Sunday, May 17, 2020

Two Computers, One Project

Have you ever wondered how you can seamlessly switch from your desktop computer to your laptop computer and viceversa when working on SDL Trados Studio projects?

This video explains how to do it!








Saturday, May 9, 2020

Reorganize your Termbase to Improve Term Recognition in SDL Trados Studio

I first wrote about termbase reorganization in 2013, after the upgrade from SDL Trados Studio 2011 to SDL Trados Studio 2014 alerted users to the need to reorganize termbases.


Seven years later, and almost two years after SDL Trados Studio 2019 first came out, we no longer see this reminder, but may still need to run a termbase reorganization now and then to improve term recognition.

If you've run into a situation where you just know your termbase contains certain terms but are not seeing those terms being recognized, try reorganizing your termbase, it may just be what you need to get things working as they should.



Below are the steps to quickly reorganize your termbases.

1. Open your termbase in Multiterm. 

If you haven't installed Multiterm yet, go to your SDL account, download the program and install it. Once installed, double-clicking a termbase file (*.sdltb) in Windows Explorer will open the termbase in Multiterm.


2. Reorganize the termbase

With the termbase(s) open in Multiterm, go to Termbase Management, make sure the Home tab is selected and click on Reorganize and select the termbases you want to reorganize. Note that you can run the process on several termbases at once.


The reorganization process is pretty fast, so you should be done in only a few minutes, or maybe even seconds, if the termbase is small.


After the process is complete, you can close Multiterm and go back to SDL Trados Studio, where you should start seeing improved term recognition.







Saturday, April 11, 2020

Streamlining Written Communication in the Booth: AutoHotkey Text Expansion for Interpreters

Interpreters must often juggle a number of tasks while in the booth, and communicating with others shouldn't be a cause for distraction, whether the interpreter is working on site or in a remote interpretation environment.

This post provides an option to simplify written communication between the interpreter and a boothmate, a technician or anybody else.

The list of phrases is fully customizable, and so are the abbreviations (hotstrings).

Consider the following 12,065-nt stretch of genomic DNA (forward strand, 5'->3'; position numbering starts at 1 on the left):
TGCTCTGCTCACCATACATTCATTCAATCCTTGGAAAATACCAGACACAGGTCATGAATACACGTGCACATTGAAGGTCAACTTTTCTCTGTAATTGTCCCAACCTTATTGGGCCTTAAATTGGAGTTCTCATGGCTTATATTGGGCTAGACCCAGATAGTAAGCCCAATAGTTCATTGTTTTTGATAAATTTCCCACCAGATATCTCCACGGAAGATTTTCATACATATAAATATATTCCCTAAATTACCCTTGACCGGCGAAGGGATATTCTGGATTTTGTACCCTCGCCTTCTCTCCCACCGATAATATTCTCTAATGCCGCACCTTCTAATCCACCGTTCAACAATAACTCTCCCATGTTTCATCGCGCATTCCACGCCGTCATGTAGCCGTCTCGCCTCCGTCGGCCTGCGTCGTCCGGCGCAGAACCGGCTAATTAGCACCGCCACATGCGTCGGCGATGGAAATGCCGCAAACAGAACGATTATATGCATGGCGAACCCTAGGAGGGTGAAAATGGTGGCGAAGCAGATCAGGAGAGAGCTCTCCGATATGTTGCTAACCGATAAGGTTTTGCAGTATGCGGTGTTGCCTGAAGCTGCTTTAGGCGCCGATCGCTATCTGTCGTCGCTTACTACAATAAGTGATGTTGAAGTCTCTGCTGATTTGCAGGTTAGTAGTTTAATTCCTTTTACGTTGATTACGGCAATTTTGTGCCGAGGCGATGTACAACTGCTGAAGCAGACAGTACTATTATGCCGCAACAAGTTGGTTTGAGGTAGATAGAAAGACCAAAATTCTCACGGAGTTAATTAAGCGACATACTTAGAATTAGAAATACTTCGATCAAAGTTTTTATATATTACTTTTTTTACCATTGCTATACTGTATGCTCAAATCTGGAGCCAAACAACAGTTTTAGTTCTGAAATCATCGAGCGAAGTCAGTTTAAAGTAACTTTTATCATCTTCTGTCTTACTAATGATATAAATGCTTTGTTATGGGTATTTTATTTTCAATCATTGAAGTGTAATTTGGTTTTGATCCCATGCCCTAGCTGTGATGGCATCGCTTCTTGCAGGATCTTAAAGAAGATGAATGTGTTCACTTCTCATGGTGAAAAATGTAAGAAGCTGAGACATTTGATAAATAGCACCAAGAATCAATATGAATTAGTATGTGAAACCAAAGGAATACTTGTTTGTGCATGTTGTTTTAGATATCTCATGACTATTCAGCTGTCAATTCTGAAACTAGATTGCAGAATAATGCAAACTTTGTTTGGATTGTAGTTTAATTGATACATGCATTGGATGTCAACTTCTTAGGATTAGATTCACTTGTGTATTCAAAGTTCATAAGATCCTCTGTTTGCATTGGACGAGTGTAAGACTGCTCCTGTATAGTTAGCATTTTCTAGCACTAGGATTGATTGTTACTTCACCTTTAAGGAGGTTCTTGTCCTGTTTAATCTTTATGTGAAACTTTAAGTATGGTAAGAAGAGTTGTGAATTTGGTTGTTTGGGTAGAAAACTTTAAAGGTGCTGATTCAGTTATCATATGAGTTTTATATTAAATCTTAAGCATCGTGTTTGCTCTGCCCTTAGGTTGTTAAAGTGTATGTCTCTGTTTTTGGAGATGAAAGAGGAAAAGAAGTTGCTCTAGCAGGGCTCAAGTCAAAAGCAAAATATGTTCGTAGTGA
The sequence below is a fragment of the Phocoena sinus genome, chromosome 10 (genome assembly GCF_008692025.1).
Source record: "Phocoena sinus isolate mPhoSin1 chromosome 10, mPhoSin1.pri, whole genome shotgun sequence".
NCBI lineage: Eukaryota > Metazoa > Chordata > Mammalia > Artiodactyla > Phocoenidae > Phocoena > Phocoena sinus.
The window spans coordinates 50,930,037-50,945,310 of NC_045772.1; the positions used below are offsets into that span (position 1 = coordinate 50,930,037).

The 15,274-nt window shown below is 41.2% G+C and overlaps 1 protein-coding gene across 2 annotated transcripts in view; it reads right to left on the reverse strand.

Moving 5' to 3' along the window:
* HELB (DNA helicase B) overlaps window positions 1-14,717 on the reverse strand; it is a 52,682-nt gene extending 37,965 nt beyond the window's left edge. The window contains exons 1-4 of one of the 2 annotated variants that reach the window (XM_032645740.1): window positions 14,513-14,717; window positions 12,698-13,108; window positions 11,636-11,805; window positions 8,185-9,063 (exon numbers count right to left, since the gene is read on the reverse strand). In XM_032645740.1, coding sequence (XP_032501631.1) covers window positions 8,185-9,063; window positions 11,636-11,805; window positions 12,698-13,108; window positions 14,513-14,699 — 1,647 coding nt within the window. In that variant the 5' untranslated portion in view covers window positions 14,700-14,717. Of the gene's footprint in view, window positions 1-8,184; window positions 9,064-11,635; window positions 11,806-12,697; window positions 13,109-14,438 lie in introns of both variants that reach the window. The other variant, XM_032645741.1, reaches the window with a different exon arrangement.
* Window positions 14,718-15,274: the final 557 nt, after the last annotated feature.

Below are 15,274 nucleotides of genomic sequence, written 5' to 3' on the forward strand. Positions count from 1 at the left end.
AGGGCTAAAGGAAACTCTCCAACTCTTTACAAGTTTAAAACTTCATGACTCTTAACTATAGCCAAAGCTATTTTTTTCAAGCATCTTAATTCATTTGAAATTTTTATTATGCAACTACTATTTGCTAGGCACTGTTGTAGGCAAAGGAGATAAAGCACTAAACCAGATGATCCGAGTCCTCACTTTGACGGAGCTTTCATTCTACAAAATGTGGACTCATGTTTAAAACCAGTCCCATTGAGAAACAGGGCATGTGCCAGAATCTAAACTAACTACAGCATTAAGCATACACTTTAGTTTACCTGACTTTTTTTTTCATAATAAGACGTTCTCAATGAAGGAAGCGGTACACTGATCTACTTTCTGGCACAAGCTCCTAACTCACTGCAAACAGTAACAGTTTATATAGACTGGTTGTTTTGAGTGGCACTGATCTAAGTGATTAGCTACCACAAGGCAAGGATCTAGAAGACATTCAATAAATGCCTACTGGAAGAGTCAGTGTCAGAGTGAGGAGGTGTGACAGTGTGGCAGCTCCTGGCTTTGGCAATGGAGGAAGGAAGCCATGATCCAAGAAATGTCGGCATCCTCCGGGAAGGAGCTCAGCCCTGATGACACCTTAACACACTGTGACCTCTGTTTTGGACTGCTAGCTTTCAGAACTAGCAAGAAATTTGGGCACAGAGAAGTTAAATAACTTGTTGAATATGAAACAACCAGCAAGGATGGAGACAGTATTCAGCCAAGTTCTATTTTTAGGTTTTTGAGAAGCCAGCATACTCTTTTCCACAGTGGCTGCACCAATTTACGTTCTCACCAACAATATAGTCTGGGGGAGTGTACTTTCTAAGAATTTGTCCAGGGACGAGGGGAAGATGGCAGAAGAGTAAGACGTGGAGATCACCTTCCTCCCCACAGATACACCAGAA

Here's a look at how it would work in WhatsApp (on a computer):





Follow the steps below to start using AutoHotkey text expansions right away.

Download AutoHotkey (www.autohotkey.com) and install it. Once installed, you won't see anything open. That's normal. AutoHotkey runs in the background and allows you to run your own scripts (macros), which are created in plain text editors, such as Notepad or Notepad++.

To use an existing script (download a sample script here):

1. Save the *.ahk file to a folder on your computer.


2. Double-click to activate it. Once the script is active, you will see a green square with a white H in it in your system tray. If you hover your mouse over it, you will see the name of the active script.



You are now ready to start using the expansions contained in that file. The sample file above, for example, contains the following:


The text inside the two pairs of colons is the abbreviation, or hotstring, that you would use to trigger the full phrase, or expansion, which appears after the last colon.

In this example, if you type "tp" in any program or chat box followed by a space, tab, punctuation mark or Enter, the abbreviation is replaced by the expansion "I'm having technical problems". Using the same procedure replaces each of the abbreviations above with their corresponding expansion.


You can see the full list included in the file by right-clicking on the ahk file in Windows Explorer and opening it with a plain text editor (Notepad++ used for the screenshot above), so you don't need to memorize all the abbreviations, you just need to keep them handy.

Note that if you would like to change the abbreviations (hotstrings), you can easily do so, and you can also add your own phrases, so keep reading if you're interested in doing that.


To edit an existing script:

Scripts are edited in plain text editors, so in order to edit the script, follow these steps.

1. Open the script in a plain text editor.

2. Edit the script as desired, changing the existing abbreviations or expansions, or adding new ones. When adding new abbreviations, follow the syntax in the examples, placing your abbreviation inside two pairs of colons and your expansion after the last colon.

3. Save the file.

4. In Windows Explorer, double-click the name of the file to either load it, if not active yet, or reload it, if already active, to enable the changes.

Alternatively, after saving your changes, you can right-click on the name of the script in the system tray and select Reload This Script.


This context menu also offers you options to pause or exit the script.

To create a new script:

1. Go to a folder in Windows Explorer where you would like to save your script (I have a folder called AutoHotkey Scripts just to keep them all in one place). Right-click on an empty space in the folder and select New, then AutoHotkey Script. Give a name to your script and save it.

So far, you have the empty "skeleton" of a script. Now you need to enter the actions you want it to execute.

3. Right-click on the script and select Open, then open it with a text editor, such as Notepad++.

4. Once the file is open, you will see that there's already some text in it. Paste your script code in a new line below it.

5. Save the file. Now double-click the file, and this will load the script. Look for a green square with a white H in it in your system tray, which indicates that the script is active.

6. Now that the script is active, type your hotstring in any program or chat box to trigger the expansion in the script.